Fruit Orange 0.020 0.010 0.9 3.3
Fruit Peach 0.010 0.012 0.9 2.4
Fruit Pear 0.002 0.002 0.4 1.0
Fruit Pineapple 0.012 0.014 0.5 5.2
Grain Barley, hulled 0.240 0.276 12.5 4.1
Grain Brown long-grain rice 0.179 0.096 7.9 3.5
Grain Durum wheat 0.221 0.286 13.7 3.7
Grain Maize, white 0.197 0.170 9.4 3.9
Grain Oats 0.312 0.408 16.9 4.3
Grain Rye 0.248 0.329 14.8 3.9
Legume Black beans 0.325 0.235 21.6 2.6
Legume Chickpeas 0.253 0.259 19.3 2.7
Legume Fava beans 0.213 0.334 26.1 2.1
Legume Kidney beans 0.355 0.256 23.6 2.6
Legume Lima beans 0.271 0.237 21.5 2.4
Legume Mung beans 0.286 0.210 23.9 2.1
Legume Pink lentils 0.212 0.327 24.9 2.2
Legume Soybeans 0.534 0.638 39.6 3.0
Legume Sprouted lentils 0.105 0.334 9.0 4.9
Nut Almonds 0.196 0.293 22.1 2.2
Nut Brazilnuts 1.008 0.367 14.3 9.6
Nut Cashews 0.362 0.393 18.2 4.1
Nut Hazelnuts 0.221 0.277 15.0 3.3
Nut Pecans 0.183 0.152 9.2 3.6
Nut Pistachio 0.338 0.357 20.6 3.4
Nut Walnuts 0.236 0.208 15.2 2.9
Seed Chia 0.090 0.361 15.6 2.9
Seed Flaxseed 0.370 0.340 18.3 3.9
Seed Pumpkin, pepitas 0.551 0.301 24.5 3.5
Seed Sesame 0.586 0.358 17.7 5.3
Seed Sunflower 0.494 0.451 20.8 4.5
Seed Watermelon 0.834 0.438 28.3 4.5
Soy Milk, unfortified 0.027 0.000 3.3 0.8
Soy Miso 0.129 0.000 11.7 1.1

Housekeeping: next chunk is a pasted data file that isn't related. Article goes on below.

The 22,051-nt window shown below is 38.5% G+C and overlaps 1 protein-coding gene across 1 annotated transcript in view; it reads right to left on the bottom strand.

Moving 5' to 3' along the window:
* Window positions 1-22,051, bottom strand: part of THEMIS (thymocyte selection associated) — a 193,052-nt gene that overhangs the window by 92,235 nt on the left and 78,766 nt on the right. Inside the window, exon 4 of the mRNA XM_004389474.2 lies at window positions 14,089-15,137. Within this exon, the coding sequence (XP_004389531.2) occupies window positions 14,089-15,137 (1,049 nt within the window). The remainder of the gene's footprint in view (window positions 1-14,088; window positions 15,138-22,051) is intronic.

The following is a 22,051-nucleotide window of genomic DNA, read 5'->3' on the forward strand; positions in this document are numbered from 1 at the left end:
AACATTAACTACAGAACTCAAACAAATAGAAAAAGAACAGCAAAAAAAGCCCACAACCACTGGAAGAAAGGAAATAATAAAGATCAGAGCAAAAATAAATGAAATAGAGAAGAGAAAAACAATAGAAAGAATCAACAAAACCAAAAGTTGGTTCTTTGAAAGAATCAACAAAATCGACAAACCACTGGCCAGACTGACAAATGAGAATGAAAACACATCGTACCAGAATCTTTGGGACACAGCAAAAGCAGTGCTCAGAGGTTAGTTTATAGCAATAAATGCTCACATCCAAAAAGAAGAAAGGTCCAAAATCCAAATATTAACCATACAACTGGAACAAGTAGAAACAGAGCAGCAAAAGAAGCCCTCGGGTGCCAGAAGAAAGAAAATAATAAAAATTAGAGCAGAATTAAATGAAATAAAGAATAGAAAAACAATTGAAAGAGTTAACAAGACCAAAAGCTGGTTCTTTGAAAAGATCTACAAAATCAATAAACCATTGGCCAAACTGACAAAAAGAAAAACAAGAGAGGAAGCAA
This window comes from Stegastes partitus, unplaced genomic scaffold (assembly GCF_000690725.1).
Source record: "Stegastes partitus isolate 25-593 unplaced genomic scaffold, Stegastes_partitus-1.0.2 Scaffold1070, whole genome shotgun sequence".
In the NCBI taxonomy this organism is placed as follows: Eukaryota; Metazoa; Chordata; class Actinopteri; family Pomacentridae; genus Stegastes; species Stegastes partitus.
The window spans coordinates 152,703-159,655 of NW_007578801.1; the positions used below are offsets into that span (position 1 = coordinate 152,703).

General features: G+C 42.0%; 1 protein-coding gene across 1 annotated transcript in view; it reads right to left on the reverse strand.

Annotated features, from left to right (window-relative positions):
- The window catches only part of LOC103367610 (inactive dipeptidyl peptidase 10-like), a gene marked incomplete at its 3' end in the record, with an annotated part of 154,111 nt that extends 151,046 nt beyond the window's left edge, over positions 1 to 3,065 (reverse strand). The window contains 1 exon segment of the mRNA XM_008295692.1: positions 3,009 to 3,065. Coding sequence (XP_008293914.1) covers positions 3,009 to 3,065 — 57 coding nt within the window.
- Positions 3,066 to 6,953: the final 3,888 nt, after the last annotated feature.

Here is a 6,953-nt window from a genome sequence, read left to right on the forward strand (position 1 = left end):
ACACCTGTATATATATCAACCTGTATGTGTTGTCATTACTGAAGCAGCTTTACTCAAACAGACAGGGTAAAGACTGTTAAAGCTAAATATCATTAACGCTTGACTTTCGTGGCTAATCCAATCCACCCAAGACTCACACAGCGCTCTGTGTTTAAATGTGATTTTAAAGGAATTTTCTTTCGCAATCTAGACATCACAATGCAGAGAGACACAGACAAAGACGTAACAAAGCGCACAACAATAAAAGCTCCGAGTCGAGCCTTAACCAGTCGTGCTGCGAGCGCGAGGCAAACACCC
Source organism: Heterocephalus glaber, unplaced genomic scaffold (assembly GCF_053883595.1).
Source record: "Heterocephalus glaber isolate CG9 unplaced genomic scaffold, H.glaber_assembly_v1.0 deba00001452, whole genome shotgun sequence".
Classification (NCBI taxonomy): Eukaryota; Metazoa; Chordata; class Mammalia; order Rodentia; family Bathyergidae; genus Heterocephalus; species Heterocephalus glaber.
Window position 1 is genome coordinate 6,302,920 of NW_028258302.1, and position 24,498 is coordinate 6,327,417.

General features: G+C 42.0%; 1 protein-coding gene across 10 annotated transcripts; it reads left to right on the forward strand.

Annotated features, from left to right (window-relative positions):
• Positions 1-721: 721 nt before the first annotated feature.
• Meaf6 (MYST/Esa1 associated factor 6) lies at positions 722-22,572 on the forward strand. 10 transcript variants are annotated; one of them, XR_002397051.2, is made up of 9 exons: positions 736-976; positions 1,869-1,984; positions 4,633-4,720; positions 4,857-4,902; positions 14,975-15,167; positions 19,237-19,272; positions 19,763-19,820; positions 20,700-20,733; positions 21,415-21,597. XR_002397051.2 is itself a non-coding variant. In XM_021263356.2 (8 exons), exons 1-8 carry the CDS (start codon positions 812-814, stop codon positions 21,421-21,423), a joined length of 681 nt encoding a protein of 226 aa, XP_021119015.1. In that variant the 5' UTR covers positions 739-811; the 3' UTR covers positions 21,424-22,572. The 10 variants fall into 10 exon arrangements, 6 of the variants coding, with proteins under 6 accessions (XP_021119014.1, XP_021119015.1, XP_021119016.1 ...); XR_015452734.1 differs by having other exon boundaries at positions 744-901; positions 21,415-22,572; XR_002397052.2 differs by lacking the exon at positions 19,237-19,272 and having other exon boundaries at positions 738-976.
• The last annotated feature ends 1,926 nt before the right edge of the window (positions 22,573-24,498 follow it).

Soy Tempeh 0.175 0.193 18.5 2.0
Soy Tofu, raw, firm 0.202 0.218 15.8 2.7
Vegetable Breadfruit 0.010 0.009 1.1 1.7
Vegetable Cabbage 0.012 0.011 1.3 1.8
Vegetable Capsicum, Hungarian 0.010 0.015 0.8 3.1
Vegetable Carrot, baby 0.006 0.007 0.6 2.2
Vegetable Cauliflower 0.028 0.023 2.0 2.6
Vegetable Celery 0.005 0.004 0.7 1.3
Vegetable Cucumber 0.006 0.004 0.7 1.4
Vegetable Lettuce, Cos 0.015 0.006 1.2 1.7
Vegetable Potato 0.033 0.026 2.0 2.9
Vegetable Sweet potato 0.029 0.022 1.6 3.2
Vegetable Taro 0.020 0.032 1.5 3.5
Vegetable Tomato 0.006 0.009 0.9 1.7
Vegetable Yam 0.021 0.019 1.5 2.7

The values in the table show only weak correlations between pairs of methionine, cysteine and total protein content. Methionine and cysteine are treated together because they are interconverted via homocysteine and because both amino acids contain sulphur, and so both contribute to the acid load when they are broken down. All values for methionine, cysteine, and protein content of foods were taken from a nutritional database.[38]


In the United Kingdom, low-protein products and substitutes are prescribed through the health service.


Low protein, vegetarian diets have been hypothesized to be linked to longer life.[39]

See also